decided: October 9, 1970.
PHILADELPHIA COCA COLA BOTTLING CO.
Appeal from order of Court of Common Pleas, Trial Division, of Philadelphia, Nov. T., 1968, No. 171, in case of Charles Triolo v. Philadelphia Coca Cola Bottling Co.
David Gold, for appellant.
Martin J. Corr, with him Liebert, Harvey, Herting, Short & Lavin, for appellee.
Bell, C. J., Jones, Cohen, Eagen, O'Brien, Roberts and Pomeroy, JJ. Opinion by Mr. Justice Roberts.
[ 440 Pa. Page 165]
On August 8, 1967, a soda pop bottle allegedly exploded in appellant's grocery store, causing appellant the loss of his right eye. Suit was instituted against appellee, Philadelphia Coca Cola Bottling Company, on November 8, 1968. On February 14, 1969, appellant filed interrogatories*fn1 on appellee, the interrogatories noting that an answer was required to be filed within twenty days. See Pa. R. C. P. 4006. On April 11, 1969, appellant, not having yet received appellee's answers, wrote a letter to counsel for appellee requesting the answers and advising appellee that a motion for
[ 440 Pa. Page 166]
sanctions would be filed if the answers were not submitted by April 18. No answers were received and appellant filed his motion on April 24.
On May 20 the court, per Judge Barbieri, ordered appellee to file answers within thirty days. The order further provided that if the answers were not filed within that time, appellant could, by filing a praecipe, enter judgment against appellant. On June 16, four days before the answers were due, counsel for appellant and appellee engaged in a telephone conversation in which, among other things, appellant again requested the answers. Counsel for appellee stated that the interrogatories were out to the client for answer. No answers were filed on the June 20 deadline.
On June 27 counsel for appellant again wrote counsel for appellee requesting the answers. On July 8 counsel for appellant attempted to contact counsel for appellee by telephone; the latter never returned the call. On July 10 -- twenty days after the due date specified in Judge Barbieri's order, and almost four months after the date the answers were originally due -- appellant entered judgment against appellee.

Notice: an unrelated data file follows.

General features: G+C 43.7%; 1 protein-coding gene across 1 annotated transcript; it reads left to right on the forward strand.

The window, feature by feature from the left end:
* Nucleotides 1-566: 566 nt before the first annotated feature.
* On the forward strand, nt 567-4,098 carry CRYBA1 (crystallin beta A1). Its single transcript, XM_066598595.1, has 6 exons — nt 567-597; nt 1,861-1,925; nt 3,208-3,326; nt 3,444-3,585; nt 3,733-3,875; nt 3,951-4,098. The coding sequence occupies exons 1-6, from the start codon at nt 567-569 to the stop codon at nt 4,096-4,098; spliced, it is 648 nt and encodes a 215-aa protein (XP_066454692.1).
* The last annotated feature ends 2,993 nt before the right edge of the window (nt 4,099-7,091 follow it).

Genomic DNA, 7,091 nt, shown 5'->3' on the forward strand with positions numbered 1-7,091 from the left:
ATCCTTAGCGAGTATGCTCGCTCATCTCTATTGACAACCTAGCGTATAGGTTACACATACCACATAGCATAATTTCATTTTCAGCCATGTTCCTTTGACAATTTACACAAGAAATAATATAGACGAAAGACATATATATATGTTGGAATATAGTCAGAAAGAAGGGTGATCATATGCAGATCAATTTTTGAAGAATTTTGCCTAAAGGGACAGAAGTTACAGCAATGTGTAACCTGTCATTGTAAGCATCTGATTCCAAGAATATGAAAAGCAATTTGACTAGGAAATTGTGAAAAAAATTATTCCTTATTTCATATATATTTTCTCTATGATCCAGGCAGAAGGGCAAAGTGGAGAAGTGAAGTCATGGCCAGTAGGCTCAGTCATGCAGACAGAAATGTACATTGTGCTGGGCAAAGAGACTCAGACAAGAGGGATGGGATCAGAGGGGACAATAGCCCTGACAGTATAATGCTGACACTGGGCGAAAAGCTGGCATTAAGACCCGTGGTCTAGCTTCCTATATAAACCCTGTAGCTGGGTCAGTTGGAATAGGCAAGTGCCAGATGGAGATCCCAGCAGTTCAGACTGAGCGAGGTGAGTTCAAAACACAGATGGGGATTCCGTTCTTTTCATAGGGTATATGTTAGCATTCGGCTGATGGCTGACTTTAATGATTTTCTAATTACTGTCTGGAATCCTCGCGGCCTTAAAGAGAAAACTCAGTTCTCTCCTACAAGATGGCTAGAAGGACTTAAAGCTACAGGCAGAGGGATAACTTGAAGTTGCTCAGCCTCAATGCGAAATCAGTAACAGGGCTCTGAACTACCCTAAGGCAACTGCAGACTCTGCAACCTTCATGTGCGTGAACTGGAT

On August 1 appellee filed a petition to open the judgment, alleging basically, that it had been confused by counsel for appellant and believed that counsel was not serious about enforcing Judge Barbieri's order.*fn2
[ 440 Pa. Page 167]
Additionally, appellee alleged that it had "a valid defense" to appellant's claim. The court granted the petition to open. This appeal followed and we reverse.
It is well settled that a petition to open a judgment is an appeal to the court's discretion, and that this discretion may properly be exercised to grant such a petition if: 1) the petition is promptly filed; 2) a defense is shown to exist on the merits; and 3) the default is reasonably explained or excused. Fox v. Mellon, 438 Pa. 364, 264 A.2d 623 (1970) (citing cases); Kramer v. Philadelphia, 425 Pa. 472, 229 A.2d 875 (1967); Wheel v. Park Building, 412 Pa. 545, 195 A.2d 359 (1963) (citing cases).
We do not believe that the default in the instant case was "reasonably explained."*fn3 Judge Barbieri's order, and appellant's several requests, clearly indicated appellant's desire for answers to the interrogatories. This is not a case where appellant lulled appellee into a false sense of security, see Good v. Sworob, 420 Pa. 435, 218 A.2d 240 (1966). Nor is this a case where appellant made a "studied attempt" to obtain a default judgment, see Fox v. Mellon, supra. Appellant carefully, and explicitly, preserved his rights. He certainly cannot be foreclosed from exercising them simply because he was courteous and extended the time limits. See Kramer v. Philadelphia, 425 Pa. at 477, 229 A.2d at 877.
As this Court stated in McDonald v. Allen, 416 Pa. 397, 400, 206 A.2d 395, 396 (1965): "'"The exercise of generosity does not create a binding obligation for its continuance."'" Appellee knew of Judge Barbieri's order and does not now complain that it was an improper
[ 440 Pa. Page 168]
one under the circumstances. He cannot be heard to say that he did not think appellant was serious in his desire to enforce his rights.
The order of the Court of Common Pleas, Trial Division, of Philadelphia is reversed.